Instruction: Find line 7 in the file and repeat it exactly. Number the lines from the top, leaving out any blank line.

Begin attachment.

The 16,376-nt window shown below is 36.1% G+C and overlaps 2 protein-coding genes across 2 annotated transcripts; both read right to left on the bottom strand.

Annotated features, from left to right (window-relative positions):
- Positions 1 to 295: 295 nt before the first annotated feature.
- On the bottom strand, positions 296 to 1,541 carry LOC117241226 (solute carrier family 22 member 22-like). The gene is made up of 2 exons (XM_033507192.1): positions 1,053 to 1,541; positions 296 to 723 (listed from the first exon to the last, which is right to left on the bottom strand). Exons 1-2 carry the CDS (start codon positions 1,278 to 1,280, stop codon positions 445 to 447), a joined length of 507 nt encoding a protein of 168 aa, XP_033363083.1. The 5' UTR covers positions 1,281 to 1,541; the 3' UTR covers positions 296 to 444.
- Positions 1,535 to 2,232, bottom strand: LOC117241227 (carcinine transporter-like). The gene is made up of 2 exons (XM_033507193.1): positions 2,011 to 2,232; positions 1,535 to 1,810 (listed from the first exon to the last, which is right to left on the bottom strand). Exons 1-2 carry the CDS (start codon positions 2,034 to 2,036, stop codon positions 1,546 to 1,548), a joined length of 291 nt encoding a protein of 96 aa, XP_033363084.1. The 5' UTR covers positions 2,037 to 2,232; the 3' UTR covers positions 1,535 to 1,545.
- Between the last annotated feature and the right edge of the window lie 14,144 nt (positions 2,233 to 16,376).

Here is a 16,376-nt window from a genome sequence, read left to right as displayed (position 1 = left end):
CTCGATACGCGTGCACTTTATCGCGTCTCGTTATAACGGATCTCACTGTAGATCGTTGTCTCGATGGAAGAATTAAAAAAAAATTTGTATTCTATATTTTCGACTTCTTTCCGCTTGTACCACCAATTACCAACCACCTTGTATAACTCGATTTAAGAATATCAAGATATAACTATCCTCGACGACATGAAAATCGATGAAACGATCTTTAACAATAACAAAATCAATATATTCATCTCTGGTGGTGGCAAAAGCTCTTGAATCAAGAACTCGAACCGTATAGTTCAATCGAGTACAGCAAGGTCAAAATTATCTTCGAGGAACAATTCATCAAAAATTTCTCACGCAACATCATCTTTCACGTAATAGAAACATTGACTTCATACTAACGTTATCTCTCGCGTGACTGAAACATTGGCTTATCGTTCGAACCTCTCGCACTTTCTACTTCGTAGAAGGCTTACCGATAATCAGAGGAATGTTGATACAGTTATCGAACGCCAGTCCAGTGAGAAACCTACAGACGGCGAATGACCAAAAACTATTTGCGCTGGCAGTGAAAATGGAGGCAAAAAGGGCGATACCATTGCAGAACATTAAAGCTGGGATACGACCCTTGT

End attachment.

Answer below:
Here is a 16,376-nt window from a genome sequence, read left to right as displayed (position 1 = left end):